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A Man of the Match is often defined by the player who can cease a moment and turn a game in his team’s favor, but in a two-legged tie, teams often decline to create such moments over the first 90 minutes. They those as the first half of a 180-minute game, and as such, they’re unwilling to embrace the risks are entailed with pressing for a result. On Saturday, with both Houston and Sporting Kansas City playing on two days’ rest, there were no legs to pursue glory, leaving few individuals who stood out.

But in a match that became about preserving the status quo, the man who did the most to that end was Aurélien Collin, whose clean up work at the back was crucial to Kansas City’s ability to keep a clean sheet. Whereas the French defender make his mark in attack in the postseason’s first two games (scoring in each leg against New England), today he did so at the back, posting match highs in tackles (five) and clearances (20).

They’re numbers which describe what was at times a commanding performance. With Houston pumping in 15 crosses (to Kansas City’s eight), Collin’s aerial presence helped diffuse any drama before it started, with the Dynamo only able to muster three shots on target. Collin won seven duels and was key to making sure the great service Cam Weaver saw early in the second half never troubled Jimmy Nielsen.

It wasn’t a perfect performance, but even when Collin make mistakes, he made the right decisions to mitigate his errors. In the 53rd minute, Collin was nearly beaten wide down Houston’s left just outside the penalty area, but he elected to take down Omar Cummings rather than let the Dynamo attacker have his choice of targets from the byline. It was Collin’s worst moment of the match, but even then, he made sure it didn’t hurt Sporting.

He wasn’t the only standout of the day, and depending on how you feel about Collin, Oriol Rosell or Matt Besler may have looked better. Collin, now in his third year in Major League Soccer, has a style of play many will never grow to love.

Yet Saturday was a reminder that when you take away the physicality and league-leading number of yellow cards, the 27-year-old is one of the best defenders in Major League Soccer. And after one leg in Houston, he’s one of the main reasons it’s still 0-0 going back to Kansas City.

MLS playoff focus: Notes on the Houston Dynamo ahead of Saturday’s first leg against Sporting KC

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Ahead of Saturday’s first leg of this Eastern Conference finals series, here are the must-knows about Dominic Kinnear’s Houston Dynamo. A trip to MLS Cup 2013 is on the line. (Saturday’s match kicks off at 2:30 p.m. ET on NBC, and can also been seen on NBC Sports Live Extra)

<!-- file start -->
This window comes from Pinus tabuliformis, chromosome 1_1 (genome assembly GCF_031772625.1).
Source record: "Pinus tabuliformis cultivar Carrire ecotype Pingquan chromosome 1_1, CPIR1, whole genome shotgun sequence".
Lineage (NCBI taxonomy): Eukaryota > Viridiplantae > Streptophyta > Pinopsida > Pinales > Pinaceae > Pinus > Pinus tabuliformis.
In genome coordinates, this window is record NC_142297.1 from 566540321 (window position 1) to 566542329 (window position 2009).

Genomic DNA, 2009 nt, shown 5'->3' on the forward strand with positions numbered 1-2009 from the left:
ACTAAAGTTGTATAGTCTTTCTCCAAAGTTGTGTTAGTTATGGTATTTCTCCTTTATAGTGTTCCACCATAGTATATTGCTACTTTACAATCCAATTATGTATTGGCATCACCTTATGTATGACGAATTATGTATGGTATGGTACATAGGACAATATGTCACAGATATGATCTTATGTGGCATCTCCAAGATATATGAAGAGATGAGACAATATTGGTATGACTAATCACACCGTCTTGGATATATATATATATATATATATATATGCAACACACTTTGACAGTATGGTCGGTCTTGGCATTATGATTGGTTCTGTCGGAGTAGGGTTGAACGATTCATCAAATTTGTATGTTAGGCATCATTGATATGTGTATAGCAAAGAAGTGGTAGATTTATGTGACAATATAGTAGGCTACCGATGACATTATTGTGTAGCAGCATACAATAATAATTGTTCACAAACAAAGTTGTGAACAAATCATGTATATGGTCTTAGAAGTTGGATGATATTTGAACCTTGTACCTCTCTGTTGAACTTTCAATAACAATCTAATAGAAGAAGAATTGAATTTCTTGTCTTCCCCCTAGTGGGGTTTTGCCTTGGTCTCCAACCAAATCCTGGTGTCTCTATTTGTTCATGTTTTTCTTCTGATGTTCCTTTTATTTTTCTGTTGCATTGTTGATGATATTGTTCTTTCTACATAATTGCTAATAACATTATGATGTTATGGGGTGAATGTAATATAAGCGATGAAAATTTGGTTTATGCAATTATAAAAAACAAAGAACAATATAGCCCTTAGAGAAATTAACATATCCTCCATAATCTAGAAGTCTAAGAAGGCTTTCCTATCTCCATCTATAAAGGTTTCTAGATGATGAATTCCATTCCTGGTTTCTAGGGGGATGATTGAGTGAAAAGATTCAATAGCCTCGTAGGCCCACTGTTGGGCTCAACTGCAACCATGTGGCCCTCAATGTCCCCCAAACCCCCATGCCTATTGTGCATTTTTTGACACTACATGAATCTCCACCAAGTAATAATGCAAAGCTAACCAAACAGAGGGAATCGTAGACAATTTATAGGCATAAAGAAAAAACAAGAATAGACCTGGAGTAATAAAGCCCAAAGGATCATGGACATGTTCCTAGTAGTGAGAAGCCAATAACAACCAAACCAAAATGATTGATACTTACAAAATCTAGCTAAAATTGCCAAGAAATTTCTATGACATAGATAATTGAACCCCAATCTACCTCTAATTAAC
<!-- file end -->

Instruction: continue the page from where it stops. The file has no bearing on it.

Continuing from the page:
• Any gas left in the Dynamo tank?

Houston is playing its 6th match in 17 days, a fairly ridiculous (and certainly taxing) run of games. Players aren’t complaining, and their mantra of “We can rest in the post-season” is an honest and logical response. Still, there has been so much travel and so many tough matches (with a lot riding on every one) that you really have to wonder about the physical state of the team.

Especially as manager Dominic Kinnear has done so little rotating in the starting lineup. He really didn’t have a choice since the team was fighting so hard to go through in Champions League, to get into the playoffs and then to advance past Montreal and then New York in those playoffs.

The team finished 120 minutes against New York on Wednesday night, flew back into Texas the next day and was right back on the practice field for a light workout Friday, just 24 hours before the weekend kickoff.

“All the guys are feeling like they played 120 minutes two nights ago, so it’s been a difficult and pretty quick turnaround,” U.S. international midfielder Brad Davis said Friday via national conference call from Houston. “It is what it is. Both teams have to handle it. I think it’s really going to be a mental thing more than a physical thing at times. I think the guys are a little bit sore, but I don’t think they care about it too much. We’re looking forward to the game.”

(MORE: PST match preview, Sporting KC at Houston)

  • Ashe suspended, plus yellow card warning for the Dynamo

Houston left back Corey Ashe will sit out after collecting his second booking of the playoffs Wednesday in New York.

Two yellow cards in the playoffs means the offender sits out the following match. Right winger Boniek Garcia is the only other Houston man on caution warning. His would be an enormous loss, however, as the Dynamo’s most creative player. A killer pass from the Honduran international set the wheels in motion for Omar Cummings’ series-winner Wednesday at Red Bull Arena.

Remember, starting Jermaine Taylor is already missing along Houston’s back line. Eric Brunner has filled in for the Jamaican international.

Most likely replacement for Ashe: Mike Chabala, who has played sparingly for the Orange this year. Kinnear could also move Warren Creavalle there, as the versatile second-year man has spent some time at BBVA in the outside back position. That would require a midfield makeover, however, most likely with Davis sliding inside and Andrew Driver taking Davis wide role on the left side of Houston’s 4-4-2.

Or, could this be a way to get Omar Cummings, scorer of two critical goals off the bench against New York, into the starting 11? That would mean dropping Giles Barnes into the midfield for Creavalle.

  • Crunching numbers, and getting things right at the right time

Everyone knows Dominic Kinnear-coached teams know how to win in the playoffs. But it’s more than that; Kinnear’s teams know how to get their stuff together generally at the right time of year.

Consider that since a bad loss at home to New York back in mid-September, the Dynamo is 6-1-3 in MLS regular season and playoff matches.

Speaking of records, and since we cannot do one of these without mentioning Kinnear’s fantastic playoff record – especially since it keeps getting better in the current post-season – let’s get this over with.